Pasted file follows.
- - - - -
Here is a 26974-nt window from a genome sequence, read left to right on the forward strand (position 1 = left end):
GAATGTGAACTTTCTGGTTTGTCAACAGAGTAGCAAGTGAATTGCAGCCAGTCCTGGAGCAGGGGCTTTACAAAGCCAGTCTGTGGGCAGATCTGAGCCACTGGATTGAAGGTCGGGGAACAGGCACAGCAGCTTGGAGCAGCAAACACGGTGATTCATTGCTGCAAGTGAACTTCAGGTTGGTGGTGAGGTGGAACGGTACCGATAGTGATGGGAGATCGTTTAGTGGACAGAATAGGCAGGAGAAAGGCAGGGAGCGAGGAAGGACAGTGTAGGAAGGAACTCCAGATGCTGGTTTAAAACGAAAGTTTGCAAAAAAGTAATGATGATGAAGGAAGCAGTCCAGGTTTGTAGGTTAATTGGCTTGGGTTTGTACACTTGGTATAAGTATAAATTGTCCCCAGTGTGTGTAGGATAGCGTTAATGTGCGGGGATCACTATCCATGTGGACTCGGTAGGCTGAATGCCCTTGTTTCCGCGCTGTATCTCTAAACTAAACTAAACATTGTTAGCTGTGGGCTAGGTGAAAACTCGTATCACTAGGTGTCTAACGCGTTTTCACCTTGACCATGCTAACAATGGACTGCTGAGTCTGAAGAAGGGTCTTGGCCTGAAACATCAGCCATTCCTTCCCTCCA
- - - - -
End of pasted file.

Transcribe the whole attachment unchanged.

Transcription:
Here is a 26974-nt window from a genome sequence, read left to right on the forward strand (position 1 = left end):
GAATGTGAACTTTCTGGTTTGTCAACAGAGTAGCAAGTGAATTGCAGCCAGTCCTGGAGCAGGGGCTTTACAAAGCCAGTCTGTGGGCAGATCTGAGCCACTGGATTGAAGGTCGGGGAACAGGCACAGCAGCTTGGAGCAGCAAACACGGTGATTCATTGCTGCAAGTGAACTTCAGGTTGGTGGTGAGGTGGAACGGTACCGATAGTGATGGGAGATCGTTTAGTGGACAGAATAGGCAGGAGAAAGGCAGGGAGCGAGGAAGGACAGTGTAGGAAGGAACTCCAGATGCTGGTTTAAAACGAAAGTTTGCAAAAAAGTAATGATGATGAAGGAAGCAGTCCAGGTTTGTAGGTTAATTGGCTTGGGTTTGTACACTTGGTATAAGTATAAATTGTCCCCAGTGTGTGTAGGATAGCGTTAATGTGCGGGGATCACTATCCATGTGGACTCGGTAGGCTGAATGCCCTTGTTTCCGCGCTGTATCTCTAAACTAAACTAAACATTGTTAGCTGTGGGCTAGGTGAAAACTCGTATCACTAGGTGTCTAACGCGTTTTCACCTTGACCATGCTAACAATGGACTGCTGAGTCTGAAGAAGGGTCTTGGCCTGAAACATCAGCCATTCCTTCCCTCCA